Yamini Pathak


Grihasta, Seeking the Lotus

my practice:
fold     clean  cook
dust    dry     try my damndest
not to raise my voice         fail
beg pardon  forgive
myself one more time        buy

shoes on sale                   squander
hugs and kisses      pay
taxes just in time     neglect
to pay attention

to library books gone walkabout
and     trickster chocolate-chip cookies masquerading as lunch
and     pale-pink earthworms glistening in the wake of rain

The lotus blooms in the sludge     the iridescence
of the spider-web at the window

must be swept away
but not too soon

Salvation lies in a pot of mint leaves watered afresh




Have You Waited like the Peacock, for the Rains?

Have you heard the temple bells
offerings made to the breeze                 inhaled  
wet jasmine mingled with smoke?

Have you sat on the steps           watched evening turn
into a dark-skinned Goddess                 her million eyes
twinkling in an indigo sky?

Did you stand behind a pillar                  watch the busyness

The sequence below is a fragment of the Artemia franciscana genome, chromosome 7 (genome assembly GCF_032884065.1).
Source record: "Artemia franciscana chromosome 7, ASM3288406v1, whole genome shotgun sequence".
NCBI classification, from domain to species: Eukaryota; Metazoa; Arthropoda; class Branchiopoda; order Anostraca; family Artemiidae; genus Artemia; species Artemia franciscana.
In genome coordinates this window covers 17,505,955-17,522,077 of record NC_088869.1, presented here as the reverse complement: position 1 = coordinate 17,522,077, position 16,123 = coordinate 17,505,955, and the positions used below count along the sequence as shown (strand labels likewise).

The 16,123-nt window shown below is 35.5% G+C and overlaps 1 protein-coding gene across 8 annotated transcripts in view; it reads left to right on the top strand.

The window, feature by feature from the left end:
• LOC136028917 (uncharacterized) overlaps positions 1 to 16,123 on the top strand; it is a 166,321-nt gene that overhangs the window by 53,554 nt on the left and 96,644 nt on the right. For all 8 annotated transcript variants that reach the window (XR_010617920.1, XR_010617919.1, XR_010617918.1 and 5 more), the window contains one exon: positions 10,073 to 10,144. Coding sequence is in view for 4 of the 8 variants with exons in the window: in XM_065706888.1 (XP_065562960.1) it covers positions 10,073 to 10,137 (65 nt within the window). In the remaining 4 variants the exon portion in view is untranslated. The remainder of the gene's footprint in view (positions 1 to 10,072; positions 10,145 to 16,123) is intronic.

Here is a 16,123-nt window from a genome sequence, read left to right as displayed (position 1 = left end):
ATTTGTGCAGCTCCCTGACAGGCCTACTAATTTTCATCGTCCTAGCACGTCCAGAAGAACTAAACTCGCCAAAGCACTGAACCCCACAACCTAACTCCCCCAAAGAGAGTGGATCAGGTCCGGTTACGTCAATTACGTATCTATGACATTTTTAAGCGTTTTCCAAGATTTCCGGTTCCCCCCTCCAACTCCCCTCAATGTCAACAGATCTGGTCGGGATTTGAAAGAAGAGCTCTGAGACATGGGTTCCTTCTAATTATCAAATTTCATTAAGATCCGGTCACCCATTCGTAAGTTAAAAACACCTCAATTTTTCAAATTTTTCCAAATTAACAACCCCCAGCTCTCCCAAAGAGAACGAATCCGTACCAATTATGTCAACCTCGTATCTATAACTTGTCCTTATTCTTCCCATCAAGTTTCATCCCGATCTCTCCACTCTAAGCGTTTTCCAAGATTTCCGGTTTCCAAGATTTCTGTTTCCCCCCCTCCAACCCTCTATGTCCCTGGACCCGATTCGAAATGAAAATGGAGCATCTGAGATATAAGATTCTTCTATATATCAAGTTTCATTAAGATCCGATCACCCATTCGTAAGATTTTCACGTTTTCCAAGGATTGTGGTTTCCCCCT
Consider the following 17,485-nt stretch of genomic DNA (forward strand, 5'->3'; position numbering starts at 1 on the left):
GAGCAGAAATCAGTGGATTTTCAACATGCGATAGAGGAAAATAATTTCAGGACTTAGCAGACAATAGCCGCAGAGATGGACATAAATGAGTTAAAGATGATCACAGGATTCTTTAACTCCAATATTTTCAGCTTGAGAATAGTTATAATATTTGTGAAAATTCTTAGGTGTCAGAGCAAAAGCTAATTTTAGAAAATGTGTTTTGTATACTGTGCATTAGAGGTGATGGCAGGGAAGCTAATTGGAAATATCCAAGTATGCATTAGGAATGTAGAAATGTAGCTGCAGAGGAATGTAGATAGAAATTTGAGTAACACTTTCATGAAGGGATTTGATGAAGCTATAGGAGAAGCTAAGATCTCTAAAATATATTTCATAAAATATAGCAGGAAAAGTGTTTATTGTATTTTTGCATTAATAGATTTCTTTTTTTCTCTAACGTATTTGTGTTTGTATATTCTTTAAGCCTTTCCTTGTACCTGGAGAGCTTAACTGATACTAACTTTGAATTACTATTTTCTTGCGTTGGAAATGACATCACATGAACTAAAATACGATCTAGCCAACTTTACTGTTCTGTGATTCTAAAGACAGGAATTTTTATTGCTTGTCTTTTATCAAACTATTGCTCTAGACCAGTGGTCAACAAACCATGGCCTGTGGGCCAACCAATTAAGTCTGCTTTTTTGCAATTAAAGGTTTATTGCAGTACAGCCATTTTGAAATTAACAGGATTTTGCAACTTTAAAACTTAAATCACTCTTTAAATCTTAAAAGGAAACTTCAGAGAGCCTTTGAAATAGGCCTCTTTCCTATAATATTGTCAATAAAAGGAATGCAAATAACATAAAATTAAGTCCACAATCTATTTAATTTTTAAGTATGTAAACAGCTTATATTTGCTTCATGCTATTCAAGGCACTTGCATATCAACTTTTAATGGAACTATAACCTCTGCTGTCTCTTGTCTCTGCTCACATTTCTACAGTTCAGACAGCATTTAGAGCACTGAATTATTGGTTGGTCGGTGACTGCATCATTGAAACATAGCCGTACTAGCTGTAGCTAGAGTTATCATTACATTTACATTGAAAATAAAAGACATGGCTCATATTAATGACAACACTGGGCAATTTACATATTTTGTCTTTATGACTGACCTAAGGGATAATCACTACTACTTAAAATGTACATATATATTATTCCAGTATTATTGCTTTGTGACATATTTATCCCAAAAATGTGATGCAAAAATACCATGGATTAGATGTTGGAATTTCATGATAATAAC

of people? Walk alone after nightfall straining
in the silence for the sound of your name?

Have you rubbed the grit of desert sand
against too-tight skin wishing
it would slough right off?

Have you ever wanted something
so nameless it grows into a claw
and scoops hollows in your belly?




Dawn, and the koel-bird
calls, insistent over the rusted clang
of a sleepless city

I hunt for her, seeking for
sunlit courtyards, once spilling
baby fruit and petals

but the koel nurses her wounds unseen,
in secret chapels of stained-glass silences,
rain-damp, and scented with eucalyptus



On Moving

We decide to buy a new house

because, like a set of well-worn clothes

our house is now a little tight under the armpits

a little frayed at the seams

When people visit, I’m ashamed of the odd things

that appear where they don’t belong

like a stout branch in a corner of the kitchen

brought in against all injunctions by a boy who believes

in the religion of sticks and stones

and the rampant books that grow like ivy

from under the bed, across the floor, up the walls

and onto the bathroom counter

A hermit crab might ask

What is a house but a body?

I ask, what is a body

but a garment prone to soil?

I tell myself

a move is nothing to fear

You die a little death, extinguish

and re-incarnate the lamps anew





Yamini Pathak, born in India and living in New Jersey, is a former software engineer who writes poetry. Poems have appeared in Journal of New Jersey Poets, Kelsey Review, and Rat’s Ass Review.